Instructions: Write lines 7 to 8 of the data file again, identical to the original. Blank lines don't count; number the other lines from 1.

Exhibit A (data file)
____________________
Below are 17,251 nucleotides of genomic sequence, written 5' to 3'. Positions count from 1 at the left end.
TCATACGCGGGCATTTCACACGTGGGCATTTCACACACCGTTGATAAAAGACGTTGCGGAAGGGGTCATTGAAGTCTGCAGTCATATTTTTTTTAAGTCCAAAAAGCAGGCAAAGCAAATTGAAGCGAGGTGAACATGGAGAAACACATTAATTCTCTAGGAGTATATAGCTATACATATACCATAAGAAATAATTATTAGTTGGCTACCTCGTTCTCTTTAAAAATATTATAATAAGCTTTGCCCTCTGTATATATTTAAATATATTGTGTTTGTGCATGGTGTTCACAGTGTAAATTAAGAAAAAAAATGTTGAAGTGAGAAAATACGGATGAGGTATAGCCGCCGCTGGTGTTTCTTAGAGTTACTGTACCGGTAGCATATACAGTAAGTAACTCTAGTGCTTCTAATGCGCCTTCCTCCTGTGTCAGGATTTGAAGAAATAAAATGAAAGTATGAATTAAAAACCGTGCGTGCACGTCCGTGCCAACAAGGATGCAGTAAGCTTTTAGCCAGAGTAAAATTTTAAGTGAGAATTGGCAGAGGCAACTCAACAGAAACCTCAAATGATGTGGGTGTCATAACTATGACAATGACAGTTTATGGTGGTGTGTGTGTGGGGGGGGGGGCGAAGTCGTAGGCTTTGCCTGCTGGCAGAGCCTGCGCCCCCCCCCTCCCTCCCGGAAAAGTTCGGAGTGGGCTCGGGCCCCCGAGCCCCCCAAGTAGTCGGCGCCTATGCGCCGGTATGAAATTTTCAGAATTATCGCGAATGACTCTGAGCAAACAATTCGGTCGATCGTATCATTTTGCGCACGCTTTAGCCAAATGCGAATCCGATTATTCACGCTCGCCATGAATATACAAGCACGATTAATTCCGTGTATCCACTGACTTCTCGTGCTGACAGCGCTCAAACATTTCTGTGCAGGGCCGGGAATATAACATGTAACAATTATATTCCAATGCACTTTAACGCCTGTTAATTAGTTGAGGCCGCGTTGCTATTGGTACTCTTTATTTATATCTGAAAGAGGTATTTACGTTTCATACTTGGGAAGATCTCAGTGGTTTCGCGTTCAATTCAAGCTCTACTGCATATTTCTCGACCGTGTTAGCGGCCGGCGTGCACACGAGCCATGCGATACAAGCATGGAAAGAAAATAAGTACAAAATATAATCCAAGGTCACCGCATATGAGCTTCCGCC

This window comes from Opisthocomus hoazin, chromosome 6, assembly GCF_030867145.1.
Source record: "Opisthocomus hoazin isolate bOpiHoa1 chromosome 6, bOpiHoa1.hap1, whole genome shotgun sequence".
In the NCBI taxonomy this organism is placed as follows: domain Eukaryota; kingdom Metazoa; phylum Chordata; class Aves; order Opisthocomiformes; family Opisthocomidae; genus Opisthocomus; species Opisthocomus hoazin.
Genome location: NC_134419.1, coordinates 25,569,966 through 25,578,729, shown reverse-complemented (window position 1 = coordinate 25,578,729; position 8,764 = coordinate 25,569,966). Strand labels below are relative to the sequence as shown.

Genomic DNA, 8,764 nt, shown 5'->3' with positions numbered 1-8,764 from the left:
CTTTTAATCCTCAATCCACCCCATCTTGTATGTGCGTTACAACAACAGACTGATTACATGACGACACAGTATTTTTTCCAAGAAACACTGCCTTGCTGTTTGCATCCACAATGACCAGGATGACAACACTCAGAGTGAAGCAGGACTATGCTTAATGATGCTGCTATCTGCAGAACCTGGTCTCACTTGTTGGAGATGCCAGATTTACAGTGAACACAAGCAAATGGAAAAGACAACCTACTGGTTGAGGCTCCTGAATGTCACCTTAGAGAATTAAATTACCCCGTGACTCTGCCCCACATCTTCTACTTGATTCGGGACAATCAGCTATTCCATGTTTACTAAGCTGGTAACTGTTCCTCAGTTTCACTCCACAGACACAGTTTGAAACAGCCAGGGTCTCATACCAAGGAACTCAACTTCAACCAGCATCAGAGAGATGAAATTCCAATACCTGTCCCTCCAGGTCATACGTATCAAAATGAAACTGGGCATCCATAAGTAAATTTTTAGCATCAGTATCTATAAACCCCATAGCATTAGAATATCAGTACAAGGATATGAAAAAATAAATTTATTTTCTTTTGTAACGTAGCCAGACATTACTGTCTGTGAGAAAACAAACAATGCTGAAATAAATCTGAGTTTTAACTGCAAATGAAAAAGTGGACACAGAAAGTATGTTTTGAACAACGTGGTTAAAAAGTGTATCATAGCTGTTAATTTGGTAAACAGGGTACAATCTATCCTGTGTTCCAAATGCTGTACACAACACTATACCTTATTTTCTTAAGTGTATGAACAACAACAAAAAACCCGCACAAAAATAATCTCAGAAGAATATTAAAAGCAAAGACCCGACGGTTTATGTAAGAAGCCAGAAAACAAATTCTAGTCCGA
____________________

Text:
Genomic DNA, 8,764 nt, shown 5'->3' with positions numbered 1-8,764 from the left:
CTTTTAATCCTCAATCCACCCCATCTTGTATGTGCGTTACAACAACAGACTGATTACATGACGACACAGTATTTTTTCCAAGAAACACTGCCTTGCTGTTTGCATCCACAATGACCAGGATGACAACACTCAGAGTGAAGCAGGACTATGCTTAATGATGCTGCTATCTGCAGAACCTGGTCTCACTTGTTGGAGATGCCAGATTTACAGTGAACACAAGCAAATGGAAAAGACAACCTACTGGTTGAGGCTCCTGAATGTCACCTTAGAGAATTAAATTACCCCGTGACTCTGCCCCACATCTTCTACTTGATTCGGGACAATCAGCTATTCCATGTTTACTAAGCTGGTAACTGTTCCTCAGTTTCACTCCACAGACACAGTTTGAAACAGCCAGGGTCTCATACCAAGGAACTCAACTTCAACCAGCATCAGAGAGATGAAATTCCAATACCTGTCCCTCCAGGTCATACGTATCAAAATGAAACTGGGCATCCATAAGTAAATTTTTAGCATCAGTATCTATAAACCCCATAGCATTAGAATATCAGTACAAGGATATGAAAAAATAAATTTATTTTCTTTTGTAACGTAGCCAGACATTACTGTCTGTGAGAAAACAAACAATGCTGAAATAAATCTGAGTTTTAACTGCAAATGAAAAAGTGGACACAGAAAGTATGTTTTGAACAACGTGGTTAAAAAGTGTATCATAGCTGTTAATTTGGTAAACAGGGTACAATCTATCCTGTGTTCCAAATGCTGTACACAACACTATACCTTATTTTCTTAAGTGTATGAACAACAACAAAAAACCCGCACAAAAATAATCTCAGAAGAATATTAAAAGCAAAGACCCGACGGTTTATGTAAGAAGCCAGAAAACAAATTCTAGTCCGA